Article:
In 1947 claims that an “alien spacecraft” had landed in Roswell, New Mexico, were dismissed by the US military, which said the alien craft was merely a weather balloon. Ufologists believe that the spacecraft was taken into Area 51 – a division of Edwards Air Force Base – and the US government has been researching alien technology and life forms on the site ever since. Video footage of an alleged “alien autopsy” has been shown to be fake, but Area 51 is known to be a secretive and heavily guarded base. The reasons, however, may be more earthly than the conspiracy theories suggest: the U-2 spy plane, and several other top-secret aircraft, were developed and tested here.
On 11 September 2001, four planes were hijacked by al-Qaeda and two of them were flown into the twin towers of the World Trade Center in New York, killing 2,996 people. However, some people believe that the attack was an inside job, orchestrated in order to cement America’s place as the top global power or to secure the oil reserves in the Middle East. Another theory is that the building’s owners were responsible for the event (they stood to gain $500m in insurance profits). For more detail, read our feature on the top ten 9/11 conspiracy theories.
Neil Armstrong’s giant leap kicked off one of the most persistent conspiracy theories of the 20th century. The sceptics claim that the 1969 landings – and all those which followed – were faked by Nasa and that no human being has ever set foot on the surface of the Moon. Even though there is substantial evidence to the contrary (including Moon rocks brought back to Earth and manmade objects left on the Moon) some people remain adamant that film director Stanley Kubrick was hired to produce the footage after his experience on 2001: A Space Odyssey.
In November 1963, John F Kennedy was assassinated in Dallas, Texas. Lee Harvey Oswald, a former US Marine who defected to the Soviet Union before returning to America, was accused of the crime but was shot dead before he could stand trial. But was he just a scapegoat? Did the real killers get away with murder? No official investigation has turned up evidence of a conspiracy, but theories implicating everyone from the KGB to Jackie Kennedy continue to circulate. Read more about the JFK conspiracy theory here.
To the most dedicated conspiracy theorists, none of these plots on their own is sufficient to explain the sustained malevolence of the world in which we live. Instead, each one is a manifestation of what Rational Wiki describes as “an interlocking hierarchy of conspiracies”, in which all the world’s events are controlled by a single evil entity. It is a complex and self-reflexive premise: if it is correct, then it must be the case that awareness of the Grand Unified Conspiracy Theory is itself a part of the conspirators plan – and so, of course, is this list.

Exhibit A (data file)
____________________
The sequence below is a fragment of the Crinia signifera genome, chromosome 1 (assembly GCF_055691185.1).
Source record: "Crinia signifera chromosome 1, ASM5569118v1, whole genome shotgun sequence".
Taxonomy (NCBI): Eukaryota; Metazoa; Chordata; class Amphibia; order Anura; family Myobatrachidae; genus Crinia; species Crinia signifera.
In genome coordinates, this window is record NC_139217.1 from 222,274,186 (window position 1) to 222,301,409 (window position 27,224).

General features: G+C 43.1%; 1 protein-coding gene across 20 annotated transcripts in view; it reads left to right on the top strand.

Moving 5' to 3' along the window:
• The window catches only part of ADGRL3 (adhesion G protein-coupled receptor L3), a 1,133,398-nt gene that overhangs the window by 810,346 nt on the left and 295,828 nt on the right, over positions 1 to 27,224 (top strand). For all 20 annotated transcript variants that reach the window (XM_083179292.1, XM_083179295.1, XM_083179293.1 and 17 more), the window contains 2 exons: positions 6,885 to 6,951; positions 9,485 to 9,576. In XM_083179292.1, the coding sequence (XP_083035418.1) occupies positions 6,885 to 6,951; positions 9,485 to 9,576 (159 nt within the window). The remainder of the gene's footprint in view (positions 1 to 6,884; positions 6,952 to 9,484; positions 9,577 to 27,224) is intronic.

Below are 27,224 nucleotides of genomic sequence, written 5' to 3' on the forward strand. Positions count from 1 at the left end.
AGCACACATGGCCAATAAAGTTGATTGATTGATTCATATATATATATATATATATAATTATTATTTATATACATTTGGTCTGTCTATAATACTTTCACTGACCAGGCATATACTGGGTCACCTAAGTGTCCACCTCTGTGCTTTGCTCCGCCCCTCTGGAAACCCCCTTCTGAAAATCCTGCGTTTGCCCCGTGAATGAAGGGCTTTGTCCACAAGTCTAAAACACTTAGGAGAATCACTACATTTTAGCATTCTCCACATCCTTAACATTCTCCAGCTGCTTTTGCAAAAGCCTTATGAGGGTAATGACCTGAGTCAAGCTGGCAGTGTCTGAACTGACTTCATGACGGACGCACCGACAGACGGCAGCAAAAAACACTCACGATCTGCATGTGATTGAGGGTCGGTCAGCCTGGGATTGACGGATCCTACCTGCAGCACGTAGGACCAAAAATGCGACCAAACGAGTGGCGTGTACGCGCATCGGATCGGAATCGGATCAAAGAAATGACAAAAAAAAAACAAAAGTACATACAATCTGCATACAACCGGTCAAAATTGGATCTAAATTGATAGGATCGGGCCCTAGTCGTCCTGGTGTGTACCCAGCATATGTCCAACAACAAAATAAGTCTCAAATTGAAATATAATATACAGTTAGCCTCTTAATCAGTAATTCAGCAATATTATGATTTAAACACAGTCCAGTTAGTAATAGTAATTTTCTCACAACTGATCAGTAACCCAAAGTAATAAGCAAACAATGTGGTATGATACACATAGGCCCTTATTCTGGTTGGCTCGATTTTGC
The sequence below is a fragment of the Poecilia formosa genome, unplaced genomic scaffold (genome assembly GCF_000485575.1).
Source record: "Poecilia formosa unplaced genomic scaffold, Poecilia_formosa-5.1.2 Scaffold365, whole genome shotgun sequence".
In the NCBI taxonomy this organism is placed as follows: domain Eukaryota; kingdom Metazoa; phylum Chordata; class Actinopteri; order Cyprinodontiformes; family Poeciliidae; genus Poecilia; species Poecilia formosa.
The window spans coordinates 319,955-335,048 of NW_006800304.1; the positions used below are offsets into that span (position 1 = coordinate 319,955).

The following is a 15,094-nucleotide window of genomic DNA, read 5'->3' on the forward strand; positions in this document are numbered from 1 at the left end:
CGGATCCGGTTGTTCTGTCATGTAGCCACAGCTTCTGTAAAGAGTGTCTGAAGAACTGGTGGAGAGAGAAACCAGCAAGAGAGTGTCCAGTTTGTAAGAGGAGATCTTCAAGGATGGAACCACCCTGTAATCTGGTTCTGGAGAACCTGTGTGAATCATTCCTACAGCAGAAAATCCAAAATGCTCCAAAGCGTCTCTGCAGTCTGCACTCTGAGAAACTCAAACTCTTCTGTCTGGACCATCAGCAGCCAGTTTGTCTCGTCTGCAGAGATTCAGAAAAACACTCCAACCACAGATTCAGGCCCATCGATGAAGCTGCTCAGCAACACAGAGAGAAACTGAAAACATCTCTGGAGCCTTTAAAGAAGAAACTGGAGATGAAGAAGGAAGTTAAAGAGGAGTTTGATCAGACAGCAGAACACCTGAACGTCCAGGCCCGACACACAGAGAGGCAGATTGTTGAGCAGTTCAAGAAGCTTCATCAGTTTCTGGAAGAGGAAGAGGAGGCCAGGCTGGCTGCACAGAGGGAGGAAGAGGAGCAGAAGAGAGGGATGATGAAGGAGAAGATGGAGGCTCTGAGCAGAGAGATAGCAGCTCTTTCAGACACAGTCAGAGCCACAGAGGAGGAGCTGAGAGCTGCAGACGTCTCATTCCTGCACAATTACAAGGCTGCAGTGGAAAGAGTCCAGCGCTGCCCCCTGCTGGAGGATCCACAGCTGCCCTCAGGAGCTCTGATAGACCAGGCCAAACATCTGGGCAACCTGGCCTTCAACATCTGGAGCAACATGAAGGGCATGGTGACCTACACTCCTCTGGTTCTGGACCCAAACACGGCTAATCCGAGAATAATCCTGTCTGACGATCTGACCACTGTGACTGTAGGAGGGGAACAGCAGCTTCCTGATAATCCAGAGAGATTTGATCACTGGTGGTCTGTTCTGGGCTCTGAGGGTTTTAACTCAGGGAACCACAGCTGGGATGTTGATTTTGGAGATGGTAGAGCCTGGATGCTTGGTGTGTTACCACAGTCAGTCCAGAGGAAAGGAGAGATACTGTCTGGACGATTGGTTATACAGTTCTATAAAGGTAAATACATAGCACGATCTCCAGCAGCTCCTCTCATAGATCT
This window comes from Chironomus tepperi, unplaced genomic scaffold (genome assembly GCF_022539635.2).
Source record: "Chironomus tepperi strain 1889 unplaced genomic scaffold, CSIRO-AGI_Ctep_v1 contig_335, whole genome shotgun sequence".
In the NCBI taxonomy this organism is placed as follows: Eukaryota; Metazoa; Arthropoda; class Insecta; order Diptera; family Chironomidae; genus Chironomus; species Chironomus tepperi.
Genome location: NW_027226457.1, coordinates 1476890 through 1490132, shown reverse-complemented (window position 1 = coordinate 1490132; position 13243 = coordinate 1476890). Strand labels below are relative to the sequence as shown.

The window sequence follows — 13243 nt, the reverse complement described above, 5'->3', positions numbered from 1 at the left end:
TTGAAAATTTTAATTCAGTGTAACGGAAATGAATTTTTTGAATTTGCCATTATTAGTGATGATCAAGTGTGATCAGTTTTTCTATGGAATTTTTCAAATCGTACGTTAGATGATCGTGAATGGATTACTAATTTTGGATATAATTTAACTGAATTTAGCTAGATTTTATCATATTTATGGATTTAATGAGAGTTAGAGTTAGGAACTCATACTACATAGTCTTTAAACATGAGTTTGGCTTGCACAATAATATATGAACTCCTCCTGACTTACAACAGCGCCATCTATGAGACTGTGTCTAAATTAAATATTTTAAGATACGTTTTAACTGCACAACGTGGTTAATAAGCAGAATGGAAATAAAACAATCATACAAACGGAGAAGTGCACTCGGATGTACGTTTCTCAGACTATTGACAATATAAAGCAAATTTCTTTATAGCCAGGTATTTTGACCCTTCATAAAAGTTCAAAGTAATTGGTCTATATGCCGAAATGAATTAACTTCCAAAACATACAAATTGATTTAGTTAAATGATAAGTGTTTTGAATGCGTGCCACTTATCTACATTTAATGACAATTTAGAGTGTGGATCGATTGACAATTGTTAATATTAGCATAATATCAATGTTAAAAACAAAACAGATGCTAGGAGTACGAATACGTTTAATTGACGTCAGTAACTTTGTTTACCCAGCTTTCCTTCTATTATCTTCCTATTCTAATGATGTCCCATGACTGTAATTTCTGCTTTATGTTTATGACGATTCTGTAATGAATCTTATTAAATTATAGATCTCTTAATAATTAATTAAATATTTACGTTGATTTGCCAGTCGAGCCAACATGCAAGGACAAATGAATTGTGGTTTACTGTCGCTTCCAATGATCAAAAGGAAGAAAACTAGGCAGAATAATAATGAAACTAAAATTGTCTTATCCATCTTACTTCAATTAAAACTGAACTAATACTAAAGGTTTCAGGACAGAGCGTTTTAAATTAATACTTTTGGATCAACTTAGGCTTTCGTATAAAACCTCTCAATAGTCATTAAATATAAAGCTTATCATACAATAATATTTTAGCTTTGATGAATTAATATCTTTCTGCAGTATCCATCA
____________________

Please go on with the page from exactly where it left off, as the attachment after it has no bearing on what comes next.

Why do so many people believe in them?
Even the most rational people buy into conspiracy theories as a way of reacting to uncertainty and powerlessness in the modern world, says the New York Times. “Believers are more likely to be cynical about the world in general and politics in particular,” the paper says citing a 2010 study.
US psychologist Rob Brotherton, the author of Suspicious Minds: Why We Believe Conspiracy Theories, says many as 90 per cent of people acknowledge entertaining one conspiracy theory or another. “Given a handful of dots, our pattern-seeking brains can’t resist trying to connect them,” he says.
But Brotherton also suggests we shouldn’t be so quick to reject even the stranger notions. “Dismissing all conspiracy theories (and theorists) as crazy is just as intellectually lazy as credulously accepting every wild allegation,” he writes in the Los Angeles Times.
“If you had claimed, in the early 1970s, that a hotel burglary was, in fact, a plot by White House officials to illegally spy on political rivals and ensure President Nixon’s re-election, you might have been accused of conspiracy theorising,” he says.
Dismantle anyone of these “Conspiracies” if you have the mental capacity to do so, but we are putting it all out there to clear our own record. Bring yourself to account, before you are brought to account. Let the record show we tried our best to explain things to those who refused to reason or understand or listen, but it was all there if they so choose to acquire knowledge.